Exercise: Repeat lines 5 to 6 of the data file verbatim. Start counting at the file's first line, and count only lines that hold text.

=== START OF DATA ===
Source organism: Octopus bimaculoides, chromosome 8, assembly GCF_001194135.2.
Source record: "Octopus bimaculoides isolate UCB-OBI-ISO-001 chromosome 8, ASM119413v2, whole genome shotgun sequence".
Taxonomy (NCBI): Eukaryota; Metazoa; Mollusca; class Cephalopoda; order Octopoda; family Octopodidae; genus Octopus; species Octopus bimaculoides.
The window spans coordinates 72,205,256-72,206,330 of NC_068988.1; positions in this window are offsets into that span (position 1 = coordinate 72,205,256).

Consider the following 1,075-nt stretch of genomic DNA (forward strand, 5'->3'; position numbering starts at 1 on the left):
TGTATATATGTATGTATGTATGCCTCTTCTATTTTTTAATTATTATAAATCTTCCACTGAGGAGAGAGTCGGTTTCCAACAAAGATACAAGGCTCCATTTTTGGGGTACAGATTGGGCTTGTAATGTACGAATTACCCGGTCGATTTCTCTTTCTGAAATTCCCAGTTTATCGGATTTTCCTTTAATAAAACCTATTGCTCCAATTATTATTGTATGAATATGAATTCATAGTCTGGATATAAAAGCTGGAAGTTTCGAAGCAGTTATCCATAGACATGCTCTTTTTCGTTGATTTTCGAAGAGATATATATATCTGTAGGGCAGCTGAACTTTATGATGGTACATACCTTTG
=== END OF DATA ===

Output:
Consider the following 1,075-nt stretch of genomic DNA (forward strand, 5'->3'; position numbering starts at 1 on the left):
TGTATATATGTATGTATGTATGCCTCTTCTATTTTTTAATTATTATAAATCTTCCACTGAGGAGAGAGTCGGTTTCCAACAAAGATACAAGGCTCCATTTTTGGGGTACAGATTGGGCTTGTAATGTACGAATTACCCGGTCGATTTCTCTTTCTGAAATTCCCAGTTTATCGGATTTTCCTTTAATAAAACCTATTGCTCCAATTATTATTGTATGAATATGAATTCATAGTCTGGATATAAAAGCTGGAAGTTTCGAAGCAGTTATCCATAGACATGCTCTTTTTCGTTGATTTTCGAAGAGATATATATATCTGTAGGGCAGCTGAACTTTATGATGGTACATACCTTTG